Beyond Benalmadena on Spain’s famous Costa del Sol lies the town of Fuengirola. It is a sprawling commercial nightmare of a place, a tentacle of the once beautiful Torremolinos, whose sole claim to fame was Lord Kagan of Gannex, that nefarious old crony of Harold Wilson who decamped there sometime back in the dark ages. Nevertheless it was Fuengirola for me last weekend, dispatched by my mentor William H. Gimlet on a fact-finding mission regarding diamonds.
Fuengirola is home to a number of diamond experts and Gimlet’s friend Anthony, one of a long line of Antwerp diamond cutters, resides there during the summer months. Anthony had just returned from Kimberley, South Africa, where Gimlet had sent him to look over the Koffiefontein mine, which is 70% owned by Petra diamonds, purchased from De Beers in July 2007. “I can see why Gimlet likes Petra,” said Anthony, “it is a very well-organized company.” He went on to explain that in spite of the fall in rough diamond prices in 2009, the future for the market looks promising.
Anthony is optimistic that by 2011 we could expect a renewed bull market. Petra Diamonds has purchased four mines from De Beers: Koffiefontein (70% Interest), Kimberley underground (74% Interest), Cullinan (37% Interest), and Williamson (75% Interest). The Cullinan mine east of Pretoria, named after the owner of the mine Sir Thomas Cullinan, has in its time produced some of the most famous diamonds in history. In January 1905 Frederick Wells, a surface manager of what was then called The Premier Diamond Mining Company, found the Cullinan diamond, the largest rough gem quality diamond ever exposed. From this was cut the Great Star of Africa at 530 carats and The Lesser Star of Africa at 317 carats, both of which are to be found in the Crown jewels of the United Kingdom. More recently in 2009 the same mine produced a 507 carat rough diamond, as yet unsold.
“What you need to understand,” said Anthony (I absolutely detest people who say that), “is that Petra is very well structured. They have withdrawn from Angola which will save them lots of money, are spending wisely which will give them future growth, have done intelligent deals with De Beers, and are well set for a rebounding rough diamond market.”
I asked Anthony what would make the rough diamond market rise.
“Supply and demand,” said Anthony. “There is expected to be an increase in demand for rough diamonds and quite simply that demand cannot be met without a significant rise in prices.”
Apart from the acquisitions from De Beers, Petra holds the largest diamond prospecting area in Botswana and a stake in the Kono kimberlite fissure project in Sierra Leone. The advantage of withdrawing from Angola is that the company can now focus on its South Africa and Tanzania assets. The combination of good management, proven mines, sensible capital spending and a bright outlook for the market make Petra a good buy. That is Gimlet’s opinion too. The company is currently trading at between 65 to 70p. Anthony said he considered that a target of 120p was realistic. “The very same figure Gimlet put on it.”
In other market news, on Saturday evening Anthony and I ventured out from Fuengirola to dine with a young lady called Ettie Burklestein who had just returned from Tel Aviv with a terrible tale to relate. Her mother, now in her 70s, had recently been admitted to hospital for a minor back operation. During her absence, Ettie had taken the opportunity to make a few improvements in the house, one of which was to change the mattress on her mother’s bed. It was a lumpy, worn out, horrible old thing, not even fit to be given away. Instead, Ettie had bought her a new sprung mattress, convinced that it would be better for her mother’s back.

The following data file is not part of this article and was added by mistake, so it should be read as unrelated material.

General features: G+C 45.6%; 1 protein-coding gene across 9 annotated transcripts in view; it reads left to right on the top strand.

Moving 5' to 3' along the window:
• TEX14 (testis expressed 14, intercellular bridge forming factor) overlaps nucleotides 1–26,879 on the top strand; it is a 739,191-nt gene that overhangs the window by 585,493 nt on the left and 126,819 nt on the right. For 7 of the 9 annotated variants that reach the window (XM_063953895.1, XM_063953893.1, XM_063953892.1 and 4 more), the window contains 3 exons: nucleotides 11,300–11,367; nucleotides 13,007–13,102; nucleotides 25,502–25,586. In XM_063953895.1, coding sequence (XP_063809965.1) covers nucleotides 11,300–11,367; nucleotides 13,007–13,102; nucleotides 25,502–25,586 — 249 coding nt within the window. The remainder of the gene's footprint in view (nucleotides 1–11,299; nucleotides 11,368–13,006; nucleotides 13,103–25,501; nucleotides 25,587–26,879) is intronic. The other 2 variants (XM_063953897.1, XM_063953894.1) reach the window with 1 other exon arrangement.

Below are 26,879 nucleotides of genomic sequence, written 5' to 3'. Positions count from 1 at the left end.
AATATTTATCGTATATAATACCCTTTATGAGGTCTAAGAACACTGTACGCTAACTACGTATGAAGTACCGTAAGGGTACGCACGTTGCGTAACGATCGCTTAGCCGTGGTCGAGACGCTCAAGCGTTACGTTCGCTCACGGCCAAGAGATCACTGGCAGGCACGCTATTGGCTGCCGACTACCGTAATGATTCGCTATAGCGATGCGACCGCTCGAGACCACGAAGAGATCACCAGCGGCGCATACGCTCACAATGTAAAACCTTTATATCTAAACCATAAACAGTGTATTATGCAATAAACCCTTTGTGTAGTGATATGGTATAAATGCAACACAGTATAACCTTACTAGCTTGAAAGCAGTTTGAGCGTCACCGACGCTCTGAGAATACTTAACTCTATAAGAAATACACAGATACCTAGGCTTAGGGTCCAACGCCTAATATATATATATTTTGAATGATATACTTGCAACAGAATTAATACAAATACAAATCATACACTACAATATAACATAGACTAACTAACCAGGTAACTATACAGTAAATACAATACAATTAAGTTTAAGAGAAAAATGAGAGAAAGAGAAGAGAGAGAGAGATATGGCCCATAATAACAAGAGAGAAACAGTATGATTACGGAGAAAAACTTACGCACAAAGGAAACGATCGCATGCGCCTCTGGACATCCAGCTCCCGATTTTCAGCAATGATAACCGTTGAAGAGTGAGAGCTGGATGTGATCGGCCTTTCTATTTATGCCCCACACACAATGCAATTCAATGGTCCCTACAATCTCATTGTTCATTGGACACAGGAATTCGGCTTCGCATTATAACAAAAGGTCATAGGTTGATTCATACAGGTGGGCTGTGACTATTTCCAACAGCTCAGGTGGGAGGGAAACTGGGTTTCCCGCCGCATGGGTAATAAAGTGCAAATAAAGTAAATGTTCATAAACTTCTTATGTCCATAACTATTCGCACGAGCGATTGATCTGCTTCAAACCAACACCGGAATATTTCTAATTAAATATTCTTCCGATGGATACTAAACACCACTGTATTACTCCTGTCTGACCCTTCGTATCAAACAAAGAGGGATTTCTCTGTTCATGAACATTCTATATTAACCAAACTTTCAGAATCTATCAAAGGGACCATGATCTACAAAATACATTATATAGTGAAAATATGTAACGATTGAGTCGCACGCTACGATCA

“That must have been a nice surprise,” said Anthony.
“Not a bit of it,” replied Ettie, “she had stashed away $70,000 in her old one.”
In past times people kept their money hidden in all sorts of strange places. The idea of creating banks was so you did not have to. In those days there existed such things as bank managers, decent people you could visit or talk to on the telephone. It was a reassuring feeling and was the foundation of a good relationship between a bank and its customers. Apart from other things, one role of a bank was to look after what BP Chairman Carl-Heinric Svanberg calls “the little people.”
In 1941 Eric Fromm, a great humanistic philosopher, wrote a book called Fear of Freedom, in which he talks of automaton conformity. He warns us how the individual will one day be devoured by giant mechanical cog wheels that whirr around without any point of contact. That day is surely upon us. Consumed with avarice to show bigger and bigger profits, the support banks are giving to small businesses today is pitiful. From £991m a month in 2008, it fell to £663m a month in 2009 and to £564m a month in 2010. While Lloyds is about to post a profit of about £1bn for the first half of the year, it is sickening that by failing to give greater assistance to small companies they are negligently jeopardizing economic recovery.
The sad truth is that while such base deformities of nature as Fred the Shred and his greedy pals are allowed are allowed to roam in the yard, the little people who are fighting for survival are left helpless by the striped tie, self aggrandizing creeps who could and should be supporting them. Truly there is something rotten in the state of banking!
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